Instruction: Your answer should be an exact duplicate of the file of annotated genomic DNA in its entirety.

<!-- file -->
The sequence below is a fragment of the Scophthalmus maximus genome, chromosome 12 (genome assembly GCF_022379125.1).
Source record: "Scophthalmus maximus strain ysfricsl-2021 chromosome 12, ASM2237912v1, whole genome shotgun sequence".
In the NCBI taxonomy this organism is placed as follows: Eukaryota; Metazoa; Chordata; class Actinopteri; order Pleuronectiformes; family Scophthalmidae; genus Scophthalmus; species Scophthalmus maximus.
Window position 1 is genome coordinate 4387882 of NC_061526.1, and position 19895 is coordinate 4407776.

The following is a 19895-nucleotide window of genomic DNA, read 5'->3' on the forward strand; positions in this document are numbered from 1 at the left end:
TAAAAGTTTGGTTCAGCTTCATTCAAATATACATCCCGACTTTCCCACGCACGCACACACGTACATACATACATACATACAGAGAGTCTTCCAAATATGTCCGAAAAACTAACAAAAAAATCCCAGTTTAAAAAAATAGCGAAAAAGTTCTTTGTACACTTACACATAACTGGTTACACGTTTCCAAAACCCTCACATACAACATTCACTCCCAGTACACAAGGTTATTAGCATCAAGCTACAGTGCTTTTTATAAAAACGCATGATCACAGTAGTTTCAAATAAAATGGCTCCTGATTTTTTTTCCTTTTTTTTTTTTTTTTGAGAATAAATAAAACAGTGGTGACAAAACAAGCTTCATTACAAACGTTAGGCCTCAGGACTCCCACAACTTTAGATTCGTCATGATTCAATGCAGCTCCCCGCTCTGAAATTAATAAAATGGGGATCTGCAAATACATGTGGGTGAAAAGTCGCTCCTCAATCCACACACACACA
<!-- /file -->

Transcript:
The sequence below is a fragment of the Scophthalmus maximus genome, chromosome 12 (genome assembly GCF_022379125.1).
Source record: "Scophthalmus maximus strain ysfricsl-2021 chromosome 12, ASM2237912v1, whole genome shotgun sequence".
In the NCBI taxonomy this organism is placed as follows: Eukaryota; Metazoa; Chordata; class Actinopteri; order Pleuronectiformes; family Scophthalmidae; genus Scophthalmus; species Scophthalmus maximus.
Window position 1 is genome coordinate 4387882 of NC_061526.1, and position 19895 is coordinate 4407776.

The following is a 19895-nucleotide window of genomic DNA, read 5'->3' on the forward strand; positions in this document are numbered from 1 at the left end:
TAAAAGTTTGGTTCAGCTTCATTCAAATATACATCCCGACTTTCCCACGCACGCACACACGTACATACATACATACATACAGAGAGTCTTCCAAATATGTCCGAAAAACTAACAAAAAAATCCCAGTTTAAAAAAATAGCGAAAAAGTTCTTTGTACACTTACACATAACTGGTTACACGTTTCCAAAACCCTCACATACAACATTCACTCCCAGTACACAAGGTTATTAGCATCAAGCTACAGTGCTTTTTATAAAAACGCATGATCACAGTAGTTTCAAATAAAATGGCTCCTGATTTTTTTTCCTTTTTTTTTTTTTTTTGAGAATAAATAAAACAGTGGTGACAAAACAAGCTTCATTACAAACGTTAGGCCTCAGGACTCCCACAACTTTAGATTCGTCATGATTCAATGCAGCTCCCCGCTCTGAAATTAATAAAATGGGGATCTGCAAATACATGTGGGTGAAAAGTCGCTCCTCAATCCACACACACACA